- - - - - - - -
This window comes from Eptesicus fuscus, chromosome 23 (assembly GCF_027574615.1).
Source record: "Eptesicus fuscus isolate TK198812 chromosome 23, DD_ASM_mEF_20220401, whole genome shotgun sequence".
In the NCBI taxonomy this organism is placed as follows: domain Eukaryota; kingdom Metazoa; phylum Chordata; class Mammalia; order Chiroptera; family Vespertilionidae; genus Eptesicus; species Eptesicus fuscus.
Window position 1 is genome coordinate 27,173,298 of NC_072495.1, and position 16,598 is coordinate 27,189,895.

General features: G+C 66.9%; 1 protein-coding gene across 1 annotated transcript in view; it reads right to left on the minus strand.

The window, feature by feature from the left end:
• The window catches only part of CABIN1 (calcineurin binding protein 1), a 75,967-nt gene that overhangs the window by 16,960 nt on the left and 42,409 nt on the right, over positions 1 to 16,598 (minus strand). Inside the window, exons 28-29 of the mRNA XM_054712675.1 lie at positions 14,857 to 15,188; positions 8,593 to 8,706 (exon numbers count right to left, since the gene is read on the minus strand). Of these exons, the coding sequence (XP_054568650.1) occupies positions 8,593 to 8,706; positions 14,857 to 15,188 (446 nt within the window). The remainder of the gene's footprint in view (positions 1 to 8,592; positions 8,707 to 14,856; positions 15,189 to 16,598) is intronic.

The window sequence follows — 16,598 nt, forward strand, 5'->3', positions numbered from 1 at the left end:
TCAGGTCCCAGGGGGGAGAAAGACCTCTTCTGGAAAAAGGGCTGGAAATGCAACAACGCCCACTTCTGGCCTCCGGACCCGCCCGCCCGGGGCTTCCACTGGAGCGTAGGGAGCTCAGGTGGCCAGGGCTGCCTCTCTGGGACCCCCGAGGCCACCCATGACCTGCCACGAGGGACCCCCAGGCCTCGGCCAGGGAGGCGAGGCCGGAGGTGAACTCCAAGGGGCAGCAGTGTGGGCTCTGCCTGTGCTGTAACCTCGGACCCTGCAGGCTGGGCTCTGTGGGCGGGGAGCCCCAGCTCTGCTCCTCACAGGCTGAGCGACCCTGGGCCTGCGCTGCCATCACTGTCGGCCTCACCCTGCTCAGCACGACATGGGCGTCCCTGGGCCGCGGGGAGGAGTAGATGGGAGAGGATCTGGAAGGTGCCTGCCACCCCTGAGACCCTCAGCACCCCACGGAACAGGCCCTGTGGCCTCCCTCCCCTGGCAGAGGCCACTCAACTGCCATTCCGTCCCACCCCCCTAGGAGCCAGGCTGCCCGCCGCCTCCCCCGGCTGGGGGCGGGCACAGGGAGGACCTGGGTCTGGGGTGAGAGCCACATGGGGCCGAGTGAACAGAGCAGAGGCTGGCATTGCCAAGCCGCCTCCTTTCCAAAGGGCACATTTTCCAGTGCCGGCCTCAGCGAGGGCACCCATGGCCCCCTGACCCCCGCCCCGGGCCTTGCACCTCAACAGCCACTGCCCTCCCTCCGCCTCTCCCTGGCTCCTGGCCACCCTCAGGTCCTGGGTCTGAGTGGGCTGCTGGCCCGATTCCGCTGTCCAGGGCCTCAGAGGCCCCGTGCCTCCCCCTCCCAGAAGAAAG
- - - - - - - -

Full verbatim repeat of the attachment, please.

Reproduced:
This window comes from Eptesicus fuscus, chromosome 23 (assembly GCF_027574615.1).
Source record: "Eptesicus fuscus isolate TK198812 chromosome 23, DD_ASM_mEF_20220401, whole genome shotgun sequence".
In the NCBI taxonomy this organism is placed as follows: domain Eukaryota; kingdom Metazoa; phylum Chordata; class Mammalia; order Chiroptera; family Vespertilionidae; genus Eptesicus; species Eptesicus fuscus.
Window position 1 is genome coordinate 27,173,298 of NC_072495.1, and position 16,598 is coordinate 27,189,895.

General features: G+C 66.9%; 1 protein-coding gene across 1 annotated transcript in view; it reads right to left on the minus strand.

The window, feature by feature from the left end:
• The window catches only part of CABIN1 (calcineurin binding protein 1), a 75,967-nt gene that overhangs the window by 16,960 nt on the left and 42,409 nt on the right, over positions 1 to 16,598 (minus strand). Inside the window, exons 28-29 of the mRNA XM_054712675.1 lie at positions 14,857 to 15,188; positions 8,593 to 8,706 (exon numbers count right to left, since the gene is read on the minus strand). Of these exons, the coding sequence (XP_054568650.1) occupies positions 8,593 to 8,706; positions 14,857 to 15,188 (446 nt within the window). The remainder of the gene's footprint in view (positions 1 to 8,592; positions 8,707 to 14,856; positions 15,189 to 16,598) is intronic.

The window sequence follows — 16,598 nt, forward strand, 5'->3', positions numbered from 1 at the left end:
TCAGGTCCCAGGGGGGAGAAAGACCTCTTCTGGAAAAAGGGCTGGAAATGCAACAACGCCCACTTCTGGCCTCCGGACCCGCCCGCCCGGGGCTTCCACTGGAGCGTAGGGAGCTCAGGTGGCCAGGGCTGCCTCTCTGGGACCCCCGAGGCCACCCATGACCTGCCACGAGGGACCCCCAGGCCTCGGCCAGGGAGGCGAGGCCGGAGGTGAACTCCAAGGGGCAGCAGTGTGGGCTCTGCCTGTGCTGTAACCTCGGACCCTGCAGGCTGGGCTCTGTGGGCGGGGAGCCCCAGCTCTGCTCCTCACAGGCTGAGCGACCCTGGGCCTGCGCTGCCATCACTGTCGGCCTCACCCTGCTCAGCACGACATGGGCGTCCCTGGGCCGCGGGGAGGAGTAGATGGGAGAGGATCTGGAAGGTGCCTGCCACCCCTGAGACCCTCAGCACCCCACGGAACAGGCCCTGTGGCCTCCCTCCCCTGGCAGAGGCCACTCAACTGCCATTCCGTCCCACCCCCCTAGGAGCCAGGCTGCCCGCCGCCTCCCCCGGCTGGGGGCGGGCACAGGGAGGACCTGGGTCTGGGGTGAGAGCCACATGGGGCCGAGTGAACAGAGCAGAGGCTGGCATTGCCAAGCCGCCTCCTTTCCAAAGGGCACATTTTCCAGTGCCGGCCTCAGCGAGGGCACCCATGGCCCCCTGACCCCCGCCCCGGGCCTTGCACCTCAACAGCCACTGCCCTCCCTCCGCCTCTCCCTGGCTCCTGGCCACCCTCAGGTCCTGGGTCTGAGTGGGCTGCTGGCCCGATTCCGCTGTCCAGGGCCTCAGAGGCCCCGTGCCTCCCCCTCCCAGAAGAAAG